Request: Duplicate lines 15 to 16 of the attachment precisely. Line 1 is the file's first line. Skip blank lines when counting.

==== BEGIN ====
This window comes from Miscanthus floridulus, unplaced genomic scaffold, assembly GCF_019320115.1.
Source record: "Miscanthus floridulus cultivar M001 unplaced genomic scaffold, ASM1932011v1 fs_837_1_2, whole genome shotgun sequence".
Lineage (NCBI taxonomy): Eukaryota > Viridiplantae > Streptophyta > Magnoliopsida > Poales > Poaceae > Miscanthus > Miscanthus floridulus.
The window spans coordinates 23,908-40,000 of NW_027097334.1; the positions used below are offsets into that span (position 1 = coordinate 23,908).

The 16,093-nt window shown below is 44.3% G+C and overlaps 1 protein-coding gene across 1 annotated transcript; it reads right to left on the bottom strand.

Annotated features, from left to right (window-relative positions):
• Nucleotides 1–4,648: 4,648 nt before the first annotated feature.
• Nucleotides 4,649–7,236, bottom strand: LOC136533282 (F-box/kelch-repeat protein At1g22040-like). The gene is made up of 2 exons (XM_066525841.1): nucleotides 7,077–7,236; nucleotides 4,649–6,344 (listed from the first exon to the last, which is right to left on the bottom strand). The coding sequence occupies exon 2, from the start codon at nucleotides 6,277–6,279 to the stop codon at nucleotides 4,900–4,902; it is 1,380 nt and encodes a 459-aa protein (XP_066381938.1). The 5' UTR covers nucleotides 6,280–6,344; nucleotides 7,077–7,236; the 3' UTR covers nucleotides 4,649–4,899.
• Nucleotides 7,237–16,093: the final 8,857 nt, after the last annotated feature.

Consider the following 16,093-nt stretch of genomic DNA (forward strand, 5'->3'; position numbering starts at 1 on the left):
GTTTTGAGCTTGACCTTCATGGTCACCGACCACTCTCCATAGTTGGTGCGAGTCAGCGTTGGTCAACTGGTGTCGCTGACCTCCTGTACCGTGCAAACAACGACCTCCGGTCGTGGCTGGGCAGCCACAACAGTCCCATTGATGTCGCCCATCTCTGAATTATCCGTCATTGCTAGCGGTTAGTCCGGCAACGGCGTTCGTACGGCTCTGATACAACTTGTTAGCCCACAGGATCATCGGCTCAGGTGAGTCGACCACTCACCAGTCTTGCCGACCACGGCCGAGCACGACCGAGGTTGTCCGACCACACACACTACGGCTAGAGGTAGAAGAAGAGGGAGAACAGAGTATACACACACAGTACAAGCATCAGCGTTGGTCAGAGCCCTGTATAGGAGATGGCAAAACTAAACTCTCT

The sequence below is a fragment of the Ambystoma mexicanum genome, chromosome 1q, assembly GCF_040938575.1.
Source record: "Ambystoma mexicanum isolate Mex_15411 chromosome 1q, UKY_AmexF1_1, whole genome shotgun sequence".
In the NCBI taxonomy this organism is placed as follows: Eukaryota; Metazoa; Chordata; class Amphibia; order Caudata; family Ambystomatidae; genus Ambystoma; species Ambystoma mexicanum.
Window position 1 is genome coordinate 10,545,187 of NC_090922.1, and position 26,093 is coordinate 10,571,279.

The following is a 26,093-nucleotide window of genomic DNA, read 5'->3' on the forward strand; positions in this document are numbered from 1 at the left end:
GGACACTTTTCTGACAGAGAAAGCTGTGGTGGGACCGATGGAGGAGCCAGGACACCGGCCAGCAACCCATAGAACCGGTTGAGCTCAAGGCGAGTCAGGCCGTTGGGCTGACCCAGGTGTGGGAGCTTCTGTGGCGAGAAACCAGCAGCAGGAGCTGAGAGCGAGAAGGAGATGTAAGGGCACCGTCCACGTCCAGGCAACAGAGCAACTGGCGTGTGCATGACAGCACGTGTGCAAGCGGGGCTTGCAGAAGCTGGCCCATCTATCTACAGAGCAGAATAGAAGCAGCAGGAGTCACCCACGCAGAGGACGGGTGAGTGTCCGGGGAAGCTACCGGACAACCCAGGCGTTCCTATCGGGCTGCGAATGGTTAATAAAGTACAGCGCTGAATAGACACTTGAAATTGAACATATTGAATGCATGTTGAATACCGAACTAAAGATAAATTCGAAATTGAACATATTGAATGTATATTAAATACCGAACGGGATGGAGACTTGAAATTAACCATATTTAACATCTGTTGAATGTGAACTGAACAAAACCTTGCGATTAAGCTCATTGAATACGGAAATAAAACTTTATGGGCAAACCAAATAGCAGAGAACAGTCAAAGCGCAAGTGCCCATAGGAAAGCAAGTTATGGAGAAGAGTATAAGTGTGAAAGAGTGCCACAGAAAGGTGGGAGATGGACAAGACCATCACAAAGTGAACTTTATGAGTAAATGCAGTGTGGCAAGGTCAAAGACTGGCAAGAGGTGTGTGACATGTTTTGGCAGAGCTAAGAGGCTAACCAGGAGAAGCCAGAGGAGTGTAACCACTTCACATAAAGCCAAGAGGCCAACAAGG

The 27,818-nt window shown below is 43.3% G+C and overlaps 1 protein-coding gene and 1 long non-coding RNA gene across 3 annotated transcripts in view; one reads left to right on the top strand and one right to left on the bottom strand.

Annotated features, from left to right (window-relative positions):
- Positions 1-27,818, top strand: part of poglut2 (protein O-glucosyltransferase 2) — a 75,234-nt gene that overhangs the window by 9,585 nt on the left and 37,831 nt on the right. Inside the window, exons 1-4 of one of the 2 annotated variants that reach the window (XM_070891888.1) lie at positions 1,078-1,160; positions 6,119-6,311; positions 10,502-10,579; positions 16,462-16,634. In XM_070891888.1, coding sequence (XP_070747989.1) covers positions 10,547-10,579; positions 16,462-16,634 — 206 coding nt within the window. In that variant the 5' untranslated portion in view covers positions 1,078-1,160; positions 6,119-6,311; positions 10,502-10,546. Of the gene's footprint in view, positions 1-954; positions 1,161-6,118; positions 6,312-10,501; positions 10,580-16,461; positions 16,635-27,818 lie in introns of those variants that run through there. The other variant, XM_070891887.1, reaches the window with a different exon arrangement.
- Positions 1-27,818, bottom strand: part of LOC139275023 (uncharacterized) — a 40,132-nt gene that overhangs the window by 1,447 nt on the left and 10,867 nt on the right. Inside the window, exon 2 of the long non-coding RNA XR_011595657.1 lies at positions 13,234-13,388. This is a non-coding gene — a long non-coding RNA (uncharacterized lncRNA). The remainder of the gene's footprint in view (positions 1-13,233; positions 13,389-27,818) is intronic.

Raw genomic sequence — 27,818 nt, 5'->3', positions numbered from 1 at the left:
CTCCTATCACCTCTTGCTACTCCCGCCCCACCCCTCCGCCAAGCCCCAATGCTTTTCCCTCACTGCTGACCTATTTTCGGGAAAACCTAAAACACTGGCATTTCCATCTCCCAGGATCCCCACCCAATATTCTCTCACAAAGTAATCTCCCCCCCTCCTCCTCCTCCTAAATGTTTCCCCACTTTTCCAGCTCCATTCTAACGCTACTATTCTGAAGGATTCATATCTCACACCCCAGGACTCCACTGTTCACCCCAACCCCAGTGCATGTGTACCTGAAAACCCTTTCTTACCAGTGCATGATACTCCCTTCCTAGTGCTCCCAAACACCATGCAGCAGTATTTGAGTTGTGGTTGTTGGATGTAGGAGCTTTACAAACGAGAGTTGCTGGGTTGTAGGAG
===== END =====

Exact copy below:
Window position 1 is genome coordinate 10,545,187 of NC_090922.1, and position 26,093 is coordinate 10,571,279.

The following is a 26,093-nucleotide window of genomic DNA, read 5'->3' on the forward strand; positions in this document are numbered from 1 at the left end: